He said the students who are interested in math and science or who want to pursue careers in criminal justice are most likely to consider a military option. “The Navy has a ‘nuclear’ program that focuses on the best, most brilliant math and science students — STEM students,” he said. “We had one student, but he decided to change his major to biology.”
Floris, a 1999 West Point graduate and member of the Army’s elite Special Forces, emphasized the benefits of a military career. But he also underscored the ways in which military service can provide advantages for careers in civilian life. The Post 9/11 Bill of Rights — an updated version of the original G.I. Bill — provides free tuition for nearly every veteran. That benefit is also transferable to veterans’ dependents. Floris completed an advanced degree from Georgetown University as a member of the Army, “so I won’t need my tuition benefit.” His two children will, and Floris has transferred his tuition benefit to them. Lebron, a 17-year Marine Corps veteran, also completed his education while on active duty. He, too, has transferred his tuition benefit to his children.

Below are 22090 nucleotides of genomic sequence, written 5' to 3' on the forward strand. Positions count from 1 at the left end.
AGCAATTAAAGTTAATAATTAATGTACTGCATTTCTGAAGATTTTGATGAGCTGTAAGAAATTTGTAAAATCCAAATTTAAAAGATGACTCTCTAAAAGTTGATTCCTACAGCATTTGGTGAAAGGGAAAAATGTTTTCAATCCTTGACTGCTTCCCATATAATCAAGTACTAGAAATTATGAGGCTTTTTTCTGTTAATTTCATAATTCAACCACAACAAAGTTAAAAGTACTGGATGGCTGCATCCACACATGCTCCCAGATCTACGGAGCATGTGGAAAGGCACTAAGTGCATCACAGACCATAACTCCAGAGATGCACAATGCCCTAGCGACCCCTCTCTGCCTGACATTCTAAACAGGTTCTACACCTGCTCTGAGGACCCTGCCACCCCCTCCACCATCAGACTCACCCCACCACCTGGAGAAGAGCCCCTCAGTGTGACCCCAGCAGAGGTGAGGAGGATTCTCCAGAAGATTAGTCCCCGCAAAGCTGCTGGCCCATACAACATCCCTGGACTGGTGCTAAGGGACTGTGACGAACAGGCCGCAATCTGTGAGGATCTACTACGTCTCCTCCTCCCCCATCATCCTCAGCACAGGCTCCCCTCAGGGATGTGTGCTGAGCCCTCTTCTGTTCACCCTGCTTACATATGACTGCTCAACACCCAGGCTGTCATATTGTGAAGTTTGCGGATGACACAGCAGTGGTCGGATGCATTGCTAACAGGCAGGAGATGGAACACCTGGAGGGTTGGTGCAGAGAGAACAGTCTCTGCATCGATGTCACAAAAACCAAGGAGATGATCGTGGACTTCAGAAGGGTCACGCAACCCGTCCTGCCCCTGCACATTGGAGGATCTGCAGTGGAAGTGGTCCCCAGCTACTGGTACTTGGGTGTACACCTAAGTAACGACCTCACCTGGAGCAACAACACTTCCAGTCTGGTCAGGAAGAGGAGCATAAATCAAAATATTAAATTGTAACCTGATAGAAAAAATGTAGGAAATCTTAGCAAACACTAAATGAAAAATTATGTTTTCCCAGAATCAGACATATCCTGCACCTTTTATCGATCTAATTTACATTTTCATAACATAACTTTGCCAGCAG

Beyond that, “the military can prepare a person for almost any civilian career. Ninety percent of military specialties have their counterparts in civilian life,” Floris said. And “employers find military experience advantageous,” both for the level of training and experience, as well as the leadership qualities most veterans develop, he said. “Nearly everyone ends up with soldiers under his or her command,” he said. “How many other 25-year-olds have that?”
Lebron agreed, especially in the case of those not yet ready for college. “So much emphasis is on going to college, but a lot of students aren’t prepared to do college work,” he said.
Both Floris and Lebron made clear, however, that joining the military isn’t just an alternative way of paying for college or training for a career in technology or health care. “Sixty percent of Marines are combat arms,” Lebron cautioned. Both Floris and Lebron served overseas tours in combat zones. “We talk to them about service,” Floris said. It is one of the many ways in which the military is a different kind of path.
Ledger concurred. “For anyone not interested in college, the military is always an option we want to make available” in terms of information, he said. “It really comes down to the kid. If they’re passionate about it, it doesn’t take much persuasion.”